Robert nodded. “You asked about culture earlier. The ground rules create an environment of accountability,
which was lacking prior to my arrival. Concentrating on the priorities with the ground rules as behavioral

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guidelines allows everyone in the organization to focus on delivering excellent patient care by creating mutual
trust, individual motivation, and teamwork.”

Karen said, “The real work then involves developing processes and support mechanisms to hardwire desired
behaviors. That’s where I can come in.”

Patricia agreed wholeheartedly. “Our new leadership team has made tremendous strides in creating the base.
What’s difficult now is holding people accountable to these standards in a respectful, yet firm way. We have
undergone a great amount of change recently. When you speak to living our values, every employee must do
this in every interaction with our patients. Achieving this consistency is a challenge for us. We also struggle
with elements of teamwork.”

Patricia needed to be at her next meeting, so she left the two. Karen was grateful for the time with Patricia.
Robert stopped just outside the elevator doors and pushed the up arrow. “The five priorities might be a good
way for me to discuss our successes and challenges with you. Let’s start with employee engagement.” At that
moment, a small beep signaled the arrival of the elevator and the doors opened.

Robert leaned over and pushed the button for the fifth floor, the top floor of the hospital. “VMC seeks to
select the best people to deliver high-quality care. Our ground rules help to define behavioral expectations
and support employee accountability.”

Karen was inquisitive. “You’ve done a great job selling me on many of your new changes.” She laughed
nervously. “Where are you experiencing the most significant challenges when it comes to your people?”

They exited the elevator on the fifth floor and across the hall was the human resources office. “Perfect timing.”
Robert opened the large glass door and was greeted by Dawn, the chief human resources officer. After
a friendly introduction, Dawn proceeded to tell Karen about the significant employee challenges VMC was
confronting. Like other health care providers, VMC faced strategic challenges in relation to shortages of health
care workers, including nurses and physicians.

Dawn said, “We must remake our workplace to attract and retain staff. We want to be in the top 10% of the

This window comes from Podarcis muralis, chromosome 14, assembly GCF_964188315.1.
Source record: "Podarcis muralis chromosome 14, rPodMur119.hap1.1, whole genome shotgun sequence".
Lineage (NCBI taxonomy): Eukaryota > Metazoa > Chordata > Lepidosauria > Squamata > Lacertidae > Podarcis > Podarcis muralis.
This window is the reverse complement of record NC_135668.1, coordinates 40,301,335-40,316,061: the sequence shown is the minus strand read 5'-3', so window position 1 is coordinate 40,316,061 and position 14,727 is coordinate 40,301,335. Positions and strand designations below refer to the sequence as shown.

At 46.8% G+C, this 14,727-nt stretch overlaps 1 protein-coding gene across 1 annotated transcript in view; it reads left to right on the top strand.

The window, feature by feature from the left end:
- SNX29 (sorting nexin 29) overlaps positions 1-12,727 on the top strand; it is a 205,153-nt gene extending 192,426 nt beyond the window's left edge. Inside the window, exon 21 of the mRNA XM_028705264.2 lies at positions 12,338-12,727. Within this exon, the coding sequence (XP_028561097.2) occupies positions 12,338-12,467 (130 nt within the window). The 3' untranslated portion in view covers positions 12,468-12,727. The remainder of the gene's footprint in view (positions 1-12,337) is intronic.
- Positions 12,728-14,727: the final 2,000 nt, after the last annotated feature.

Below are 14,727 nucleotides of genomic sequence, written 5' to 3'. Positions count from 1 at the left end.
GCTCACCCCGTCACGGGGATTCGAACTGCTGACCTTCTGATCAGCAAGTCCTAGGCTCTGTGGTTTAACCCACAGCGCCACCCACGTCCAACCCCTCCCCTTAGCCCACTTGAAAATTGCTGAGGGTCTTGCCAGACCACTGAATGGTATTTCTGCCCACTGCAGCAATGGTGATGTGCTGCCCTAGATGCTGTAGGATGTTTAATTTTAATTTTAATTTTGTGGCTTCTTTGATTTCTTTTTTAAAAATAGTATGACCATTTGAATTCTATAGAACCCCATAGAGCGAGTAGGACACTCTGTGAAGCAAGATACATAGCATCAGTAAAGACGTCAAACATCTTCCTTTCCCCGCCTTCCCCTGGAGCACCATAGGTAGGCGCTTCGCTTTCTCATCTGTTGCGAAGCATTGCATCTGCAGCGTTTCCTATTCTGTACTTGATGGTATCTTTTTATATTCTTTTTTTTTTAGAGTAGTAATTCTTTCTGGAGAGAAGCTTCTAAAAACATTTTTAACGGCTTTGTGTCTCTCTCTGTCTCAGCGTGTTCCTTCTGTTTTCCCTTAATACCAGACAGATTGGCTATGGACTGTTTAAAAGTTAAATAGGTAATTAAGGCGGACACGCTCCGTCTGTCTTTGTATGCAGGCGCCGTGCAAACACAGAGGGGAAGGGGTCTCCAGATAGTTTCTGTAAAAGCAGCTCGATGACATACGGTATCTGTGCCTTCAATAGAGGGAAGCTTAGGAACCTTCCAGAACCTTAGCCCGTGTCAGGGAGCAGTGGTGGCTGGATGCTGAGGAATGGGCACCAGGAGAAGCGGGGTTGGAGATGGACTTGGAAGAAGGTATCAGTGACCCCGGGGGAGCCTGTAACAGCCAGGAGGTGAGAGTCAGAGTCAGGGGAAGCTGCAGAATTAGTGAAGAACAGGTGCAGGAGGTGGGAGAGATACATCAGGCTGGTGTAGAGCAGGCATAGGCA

country with employee engagement scores. We measure this using an annual survey. All our employees took
the survey just before Robert arrived. We had 95% participation, which is great, but only scored in the 50th
percentile nationwide for engagement. We were so disappointed in our results.” She proceeded to explain that
as VMC works to change its culture, they were tackling a couple of critical employee issues. Their philosophy
is to have the “right people on the bus.” This means they must recruit and retain individuals who match the
culture. With a new competitor hospital opening soon, many of their best employees are considering leaving.
They fear that with all the changes at VMC, it might not be a good place to stay.

In addition, VMC has a large percentage of employees who are no longer the right fit for the culture. Dawn
continued, “Many of our employees have behavior and attitudes that are negative and we have not addressed
them in the past. Our leaders are struggling to conduct these difficult, yet important conversations. They also
may not have the skills to establish the changes necessary to lead our new direction. We are committed to
supporting them in enhancing their leadership abilities.”

“You hit on a key point,” Karen said. “Often, our leaders are not well equipped to lead. We take people who
are great at their jobs and promote them to management without the proper training and skills development
to lead people.” Both Robert and Dawn agreed.

Dawn was passionate at this point. “I couldn’t agree more. We are working hard to understand and respond
to employee needs. We are 100% committed to retaining and hiring highly skilled staff and leaders who bring
excitement and positive attitudes. We also need to address those employees who are actively disengaged.”

The time with Dawn was helpful. Karen was beginning to get a better sense of the core issues that Robert was
dealing with at VMC. As they left Dawn’s office, they encountered additional staff moving in and out of patient

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rooms providing care. “Patient satisfaction is a second priority for us,” Robert explained. “We have to remain
connected and responsive to patients’ desires if we are going to be successful. Patients have increasing